This is the 2007 version. Click here for the 2017 chapter 02 table of contents.

MRI and functional MRI (fMRI)

Magnetic Resonance Imaging (MRI) was first demonstrated in 1973, so it is older than the PET scan technique. Its usefulness to psychologists really blossomed in the 1990s with the development of a variation called functional MRI.

What is MRI? What is the big advantage of MRI? What was the big problem with it initially?

In MRI, a powerful magnetic field is placed around the brain. It temporarily holds the nuclei of the brain's atoms in one direction. When released, the atoms "wobble" back to their original positions and emit a weak radio frequency signal that can be picked up by a sensitive receiving device.

The big advantage of MRI in general is its noninvasive character. Unlike the PET scan, the MRI requires no substance to be put into the body. The big problem with MRI when first invented was that the image took several minutes to form, so patients had to hold still. Sometimes it was difficult to get a good image from children or severely ill people who could not keep still.

The imaging time problem was eliminated by a discovery by Sir Peter Mansfield at the University of Nottingham in 1980 of a technique 10,000 times faster than the original MRI. This led to a process called fast MRI (or echo-planar imaging, EPI). It was followed by an even faster form of MRI called functional MRI, or fMRI .

What are advantages of functional MRI? Why did one researcher call it a "wonder technique"?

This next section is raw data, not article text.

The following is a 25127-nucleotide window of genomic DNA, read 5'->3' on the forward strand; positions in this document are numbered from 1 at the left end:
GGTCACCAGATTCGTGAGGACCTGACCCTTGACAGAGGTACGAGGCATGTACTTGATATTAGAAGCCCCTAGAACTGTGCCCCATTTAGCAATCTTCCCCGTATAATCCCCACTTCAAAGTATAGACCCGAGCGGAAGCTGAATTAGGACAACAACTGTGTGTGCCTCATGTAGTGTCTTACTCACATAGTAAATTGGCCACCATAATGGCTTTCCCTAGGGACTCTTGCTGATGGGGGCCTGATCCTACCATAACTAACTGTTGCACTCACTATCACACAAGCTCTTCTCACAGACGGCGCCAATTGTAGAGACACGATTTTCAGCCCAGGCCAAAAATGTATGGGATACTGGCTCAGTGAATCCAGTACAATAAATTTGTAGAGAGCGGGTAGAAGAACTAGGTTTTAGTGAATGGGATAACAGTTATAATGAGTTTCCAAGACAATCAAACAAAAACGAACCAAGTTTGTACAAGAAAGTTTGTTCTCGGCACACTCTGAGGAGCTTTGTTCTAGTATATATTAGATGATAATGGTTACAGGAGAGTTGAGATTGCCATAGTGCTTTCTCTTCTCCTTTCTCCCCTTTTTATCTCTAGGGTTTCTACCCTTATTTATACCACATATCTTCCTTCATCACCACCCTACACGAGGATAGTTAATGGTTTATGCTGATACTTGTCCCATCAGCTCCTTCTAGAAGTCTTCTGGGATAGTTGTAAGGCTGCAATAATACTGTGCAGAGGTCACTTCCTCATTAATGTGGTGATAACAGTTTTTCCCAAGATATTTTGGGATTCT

By the early 1990s, fMRI was causing much excitement among researchers. One called it "the wonder technique we've all been waiting for" (Blakeslee, 1993). The researchers were excited because functional MRI (fMRI) costs about a fifth as much PET scans, produces sharper pictures, and is less dangerous for the person scanned. Unlike PET, which shows broad areas of activity, functional MRI is capable of showing activity in areas a few millimeters across, as small as a BB.

With all its advantages, fMRI has been a boon to cognitive neuroscience researchers. Unless otherwise stated, it is the technique used to document areas of the brain activated by different mental activities, in chapters ahead.

A variety of other brain scanning techniques exist. MEG (magnetoencephalography) directly detects weak magnetic fields in small patches of nerve cells. As of 2002, it is still prohibitively expensive for most researchers. Other techniques like R-TOI (Real-Time Optical Imaging) provide additional ways to measure brain activity, while diffusion tensor imaging (DTI) is the method of choice for visualizing white matter in the brain.

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